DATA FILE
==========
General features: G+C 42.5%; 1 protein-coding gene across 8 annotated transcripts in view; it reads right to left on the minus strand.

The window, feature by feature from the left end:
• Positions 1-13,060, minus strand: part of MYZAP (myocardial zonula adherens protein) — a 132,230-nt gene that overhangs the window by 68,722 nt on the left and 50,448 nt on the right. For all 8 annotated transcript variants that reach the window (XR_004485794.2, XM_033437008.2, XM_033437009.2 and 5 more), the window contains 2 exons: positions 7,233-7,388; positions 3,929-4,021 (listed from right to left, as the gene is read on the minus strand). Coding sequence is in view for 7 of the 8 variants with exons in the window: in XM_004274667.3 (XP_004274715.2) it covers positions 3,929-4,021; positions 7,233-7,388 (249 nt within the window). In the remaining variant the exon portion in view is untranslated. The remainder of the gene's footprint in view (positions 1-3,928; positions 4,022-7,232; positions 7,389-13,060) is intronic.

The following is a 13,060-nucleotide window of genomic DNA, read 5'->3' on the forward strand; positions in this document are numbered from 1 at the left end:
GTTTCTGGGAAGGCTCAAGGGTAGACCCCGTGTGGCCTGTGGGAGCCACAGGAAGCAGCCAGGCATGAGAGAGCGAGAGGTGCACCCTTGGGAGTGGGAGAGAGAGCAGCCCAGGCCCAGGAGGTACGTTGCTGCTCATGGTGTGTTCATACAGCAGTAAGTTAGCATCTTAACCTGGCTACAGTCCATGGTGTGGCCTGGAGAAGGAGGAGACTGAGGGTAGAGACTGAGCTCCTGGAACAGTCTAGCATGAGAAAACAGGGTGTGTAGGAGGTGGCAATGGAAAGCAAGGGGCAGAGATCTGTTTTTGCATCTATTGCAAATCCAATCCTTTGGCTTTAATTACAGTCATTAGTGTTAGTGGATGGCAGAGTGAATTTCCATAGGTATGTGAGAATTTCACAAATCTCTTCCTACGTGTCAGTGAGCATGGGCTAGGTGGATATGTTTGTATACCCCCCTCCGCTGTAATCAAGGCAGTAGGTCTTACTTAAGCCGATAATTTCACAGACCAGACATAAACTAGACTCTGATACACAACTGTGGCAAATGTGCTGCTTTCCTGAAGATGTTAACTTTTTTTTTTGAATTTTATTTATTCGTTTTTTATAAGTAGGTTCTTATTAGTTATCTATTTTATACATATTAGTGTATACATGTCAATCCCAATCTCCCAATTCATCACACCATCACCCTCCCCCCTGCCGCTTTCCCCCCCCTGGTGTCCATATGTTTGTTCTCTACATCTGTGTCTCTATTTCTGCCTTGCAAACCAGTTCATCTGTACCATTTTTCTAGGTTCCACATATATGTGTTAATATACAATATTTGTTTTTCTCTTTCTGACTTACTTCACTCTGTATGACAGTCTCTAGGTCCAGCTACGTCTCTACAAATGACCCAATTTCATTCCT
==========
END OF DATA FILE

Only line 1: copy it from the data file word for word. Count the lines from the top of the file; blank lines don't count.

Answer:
General features: G+C 42.5%; 1 protein-coding gene across 8 annotated transcripts in view; it reads right to left on the minus strand.